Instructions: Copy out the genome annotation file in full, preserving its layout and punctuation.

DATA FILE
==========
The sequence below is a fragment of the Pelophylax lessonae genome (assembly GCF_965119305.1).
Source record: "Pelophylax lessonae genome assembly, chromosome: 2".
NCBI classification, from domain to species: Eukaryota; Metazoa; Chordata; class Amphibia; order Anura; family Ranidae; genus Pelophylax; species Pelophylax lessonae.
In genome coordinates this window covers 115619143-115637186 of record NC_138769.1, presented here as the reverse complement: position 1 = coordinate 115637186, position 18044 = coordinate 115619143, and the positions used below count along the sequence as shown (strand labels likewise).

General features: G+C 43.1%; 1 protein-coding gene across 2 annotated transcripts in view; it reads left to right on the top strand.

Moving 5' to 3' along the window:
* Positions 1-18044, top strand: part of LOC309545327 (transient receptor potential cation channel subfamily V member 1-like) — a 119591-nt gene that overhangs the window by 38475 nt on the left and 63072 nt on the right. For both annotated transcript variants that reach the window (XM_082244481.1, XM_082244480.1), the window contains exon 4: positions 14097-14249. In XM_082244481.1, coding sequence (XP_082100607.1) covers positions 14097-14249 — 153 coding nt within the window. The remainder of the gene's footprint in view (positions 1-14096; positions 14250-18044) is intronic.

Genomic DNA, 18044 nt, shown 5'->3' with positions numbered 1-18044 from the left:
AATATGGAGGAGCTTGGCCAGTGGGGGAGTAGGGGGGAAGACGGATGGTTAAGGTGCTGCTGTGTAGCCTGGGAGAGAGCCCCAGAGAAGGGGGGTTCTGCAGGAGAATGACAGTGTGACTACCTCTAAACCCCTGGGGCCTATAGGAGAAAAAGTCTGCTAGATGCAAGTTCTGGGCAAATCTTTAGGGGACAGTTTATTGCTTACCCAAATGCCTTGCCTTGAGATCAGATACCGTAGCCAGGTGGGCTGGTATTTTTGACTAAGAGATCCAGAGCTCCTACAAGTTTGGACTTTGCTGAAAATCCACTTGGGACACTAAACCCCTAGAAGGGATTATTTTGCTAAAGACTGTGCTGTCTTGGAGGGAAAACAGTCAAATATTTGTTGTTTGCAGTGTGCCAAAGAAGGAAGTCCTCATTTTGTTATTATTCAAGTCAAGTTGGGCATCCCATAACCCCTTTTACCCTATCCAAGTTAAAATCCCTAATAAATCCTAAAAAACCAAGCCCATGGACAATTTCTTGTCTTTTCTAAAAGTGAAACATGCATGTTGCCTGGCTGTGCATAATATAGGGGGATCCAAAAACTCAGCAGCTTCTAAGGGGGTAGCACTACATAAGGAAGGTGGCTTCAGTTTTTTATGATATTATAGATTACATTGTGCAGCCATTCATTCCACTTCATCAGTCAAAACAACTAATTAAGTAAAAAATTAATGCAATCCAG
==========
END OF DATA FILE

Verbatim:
The sequence below is a fragment of the Pelophylax lessonae genome (assembly GCF_965119305.1).
Source record: "Pelophylax lessonae genome assembly, chromosome: 2".
NCBI classification, from domain to species: Eukaryota; Metazoa; Chordata; class Amphibia; order Anura; family Ranidae; genus Pelophylax; species Pelophylax lessonae.
In genome coordinates this window covers 115619143-115637186 of record NC_138769.1, presented here as the reverse complement: position 1 = coordinate 115637186, position 18044 = coordinate 115619143, and the positions used below count along the sequence as shown (strand labels likewise).

General features: G+C 43.1%; 1 protein-coding gene across 2 annotated transcripts in view; it reads left to right on the top strand.

Moving 5' to 3' along the window:
* Positions 1-18044, top strand: part of LOC309545327 (transient receptor potential cation channel subfamily V member 1-like) — a 119591-nt gene that overhangs the window by 38475 nt on the left and 63072 nt on the right. For both annotated transcript variants that reach the window (XM_082244481.1, XM_082244480.1), the window contains exon 4: positions 14097-14249. In XM_082244481.1, coding sequence (XP_082100607.1) covers positions 14097-14249 — 153 coding nt within the window. The remainder of the gene's footprint in view (positions 1-14096; positions 14250-18044) is intronic.

Genomic DNA, 18044 nt, shown 5'->3' with positions numbered 1-18044 from the left:
AATATGGAGGAGCTTGGCCAGTGGGGGAGTAGGGGGGAAGACGGATGGTTAAGGTGCTGCTGTGTAGCCTGGGAGAGAGCCCCAGAGAAGGGGGGTTCTGCAGGAGAATGACAGTGTGACTACCTCTAAACCCCTGGGGCCTATAGGAGAAAAAGTCTGCTAGATGCAAGTTCTGGGCAAATCTTTAGGGGACAGTTTATTGCTTACCCAAATGCCTTGCCTTGAGATCAGATACCGTAGCCAGGTGGGCTGGTATTTTTGACTAAGAGATCCAGAGCTCCTACAAGTTTGGACTTTGCTGAAAATCCACTTGGGACACTAAACCCCTAGAAGGGATTATTTTGCTAAAGACTGTGCTGTCTTGGAGGGAAAACAGTCAAATATTTGTTGTTTGCAGTGTGCCAAAGAAGGAAGTCCTCATTTTGTTATTATTCAAGTCAAGTTGGGCATCCCATAACCCCTTTTACCCTATCCAAGTTAAAATCCCTAATAAATCCTAAAAAACCAAGCCCATGGACAATTTCTTGTCTTTTCTAAAAGTGAAACATGCATGTTGCCTGGCTGTGCATAATATAGGGGGATCCAAAAACTCAGCAGCTTCTAAGGGGGTAGCACTACATAAGGAAGGTGGCTTCAGTTTTTTATGATATTATAGATTACATTGTGCAGCCATTCATTCCACTTCATCAGTCAAAACAACTAATTAAGTAAAAAATTAATGCAATCCAG